Difficult question. I believe it´s up to the individual to adjust. You can tell them everything, what to bring, how to behave etc. But I think it´s not until you are in said Country that you can appreciate on how to “relocate”.

24. Hindsight is 20/20. If you could go back in time to the months before you moved to Bolivia, is there were anything you would do differently to prepare for living in Bolivia?

Study Español harder!!

25. Just for statistical purposes, had you heard of BoliviaBella.com or Expat Services prior to moving to Bolivia? If so, which parts of our website were most helpful to you? What information would you like to see added for future potential expats?

Never heard of it.

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Comments for Expat Stories: I came to Bolivia Thinking it was Time for a Change. What a Change!

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Jul 05, 2016
What a stupid rule
by: Annie

The American School is officially a part of the US public school system. They are accredited by the US public school system so they should NEVER be allowed to turn down the children of an American family, as long as the family is able to pay the tuition. I mean I know that it's considered a private school, but if it's a matter of space, they should take American families first, and then IF there is any space left, families from Bolivia or other countries. You could easily find out which US public school chapter they are accredited by and write a complaint.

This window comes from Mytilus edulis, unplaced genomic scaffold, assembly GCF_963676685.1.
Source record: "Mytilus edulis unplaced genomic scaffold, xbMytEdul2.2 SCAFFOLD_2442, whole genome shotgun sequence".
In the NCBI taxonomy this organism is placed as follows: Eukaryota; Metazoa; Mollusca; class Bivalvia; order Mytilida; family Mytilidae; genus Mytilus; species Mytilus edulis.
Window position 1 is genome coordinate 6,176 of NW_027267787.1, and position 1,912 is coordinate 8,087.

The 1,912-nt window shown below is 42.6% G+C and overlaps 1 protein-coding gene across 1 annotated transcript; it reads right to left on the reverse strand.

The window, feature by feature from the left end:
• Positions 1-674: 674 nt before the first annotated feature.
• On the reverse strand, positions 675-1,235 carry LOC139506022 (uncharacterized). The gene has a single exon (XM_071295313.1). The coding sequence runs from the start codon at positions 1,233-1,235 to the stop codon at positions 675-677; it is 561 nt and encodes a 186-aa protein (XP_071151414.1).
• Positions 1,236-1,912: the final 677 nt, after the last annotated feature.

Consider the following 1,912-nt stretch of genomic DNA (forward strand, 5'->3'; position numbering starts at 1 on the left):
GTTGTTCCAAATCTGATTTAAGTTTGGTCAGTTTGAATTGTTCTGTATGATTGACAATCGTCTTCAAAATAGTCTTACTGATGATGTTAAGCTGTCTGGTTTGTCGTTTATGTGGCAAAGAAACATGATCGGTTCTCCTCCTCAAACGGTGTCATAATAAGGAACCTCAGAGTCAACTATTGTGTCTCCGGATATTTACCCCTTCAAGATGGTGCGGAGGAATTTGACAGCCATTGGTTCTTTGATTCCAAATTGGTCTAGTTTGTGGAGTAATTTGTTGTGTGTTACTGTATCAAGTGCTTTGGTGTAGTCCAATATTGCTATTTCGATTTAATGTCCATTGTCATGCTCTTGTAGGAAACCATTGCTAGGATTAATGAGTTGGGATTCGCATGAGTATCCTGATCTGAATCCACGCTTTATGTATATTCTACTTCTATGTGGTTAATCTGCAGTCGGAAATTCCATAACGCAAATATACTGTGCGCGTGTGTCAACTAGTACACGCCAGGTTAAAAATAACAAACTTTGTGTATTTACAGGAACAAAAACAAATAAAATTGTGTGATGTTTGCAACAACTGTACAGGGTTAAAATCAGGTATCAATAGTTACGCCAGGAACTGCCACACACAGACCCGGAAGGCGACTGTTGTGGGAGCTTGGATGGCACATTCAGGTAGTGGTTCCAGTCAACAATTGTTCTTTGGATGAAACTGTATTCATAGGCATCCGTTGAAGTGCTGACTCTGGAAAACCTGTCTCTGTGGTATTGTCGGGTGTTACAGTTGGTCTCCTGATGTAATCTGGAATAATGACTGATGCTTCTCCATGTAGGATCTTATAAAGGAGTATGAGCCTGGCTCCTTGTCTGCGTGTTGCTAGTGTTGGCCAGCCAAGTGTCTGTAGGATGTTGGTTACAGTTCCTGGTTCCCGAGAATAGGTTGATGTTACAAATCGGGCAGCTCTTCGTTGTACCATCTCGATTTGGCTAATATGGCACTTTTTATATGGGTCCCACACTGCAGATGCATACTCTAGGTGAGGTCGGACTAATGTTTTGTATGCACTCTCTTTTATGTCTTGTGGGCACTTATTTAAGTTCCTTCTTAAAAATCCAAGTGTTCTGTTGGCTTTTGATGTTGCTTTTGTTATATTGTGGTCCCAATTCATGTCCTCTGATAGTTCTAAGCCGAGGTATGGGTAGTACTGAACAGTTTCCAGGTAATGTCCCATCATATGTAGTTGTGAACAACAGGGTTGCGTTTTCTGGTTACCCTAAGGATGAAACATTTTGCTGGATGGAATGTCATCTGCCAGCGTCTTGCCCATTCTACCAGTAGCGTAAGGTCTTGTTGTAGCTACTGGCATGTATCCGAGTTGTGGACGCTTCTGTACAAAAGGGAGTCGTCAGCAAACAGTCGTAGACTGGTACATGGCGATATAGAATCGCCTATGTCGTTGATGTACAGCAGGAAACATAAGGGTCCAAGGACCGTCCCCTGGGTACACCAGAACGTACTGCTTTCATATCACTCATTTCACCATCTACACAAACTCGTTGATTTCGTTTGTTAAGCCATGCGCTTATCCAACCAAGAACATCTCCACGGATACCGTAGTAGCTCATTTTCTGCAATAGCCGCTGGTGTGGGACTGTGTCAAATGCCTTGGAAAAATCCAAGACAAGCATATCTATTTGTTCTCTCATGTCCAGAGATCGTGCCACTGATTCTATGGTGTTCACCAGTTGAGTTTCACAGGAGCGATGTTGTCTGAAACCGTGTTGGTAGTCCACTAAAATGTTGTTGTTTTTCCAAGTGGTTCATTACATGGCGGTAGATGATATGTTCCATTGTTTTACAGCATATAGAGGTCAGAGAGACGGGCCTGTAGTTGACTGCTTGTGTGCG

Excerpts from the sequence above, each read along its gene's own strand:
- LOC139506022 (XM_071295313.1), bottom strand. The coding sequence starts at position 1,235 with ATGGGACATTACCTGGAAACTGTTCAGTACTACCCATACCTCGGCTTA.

Feb 02, 2016
Agree, Agree, Agree...
by: Shantel

I found your comments not only refreshing but almost like they came from my own mouth. I have only been here 30 days today; for the past two weeks I've had said numerous times that I have never seen or dealt with so much corruption. I am from the United States and although I've held my tongue many times, I did slip up a couple (By origin I am Hispanic). I am also married with a five year old, that being said.. I can handle some of the things that have come my way after all it was mine not my husbands (He was born in Bolivia) decision, however my issue now is that I can't even send my son to the American school because we need to know at least three families whose child/ children attend there. That has got to be the most ridiculous rule, I mean we just moved here and my husband hasn't lived in his country for nearly 25 years! He isn't even from this city so how are we suppose to go out and meet three families just to enroll our son in an American school... I have many frustrations and with a glass of wine or a cold beer I can make them appear better but this one is the hardest pill for me to swallow..
Anyway I won't rant anymore, I just wanted to let you know in 30 days I've faced more than my share of frustration an corruption.. Thanks for your story, I got a good chuckle out of it!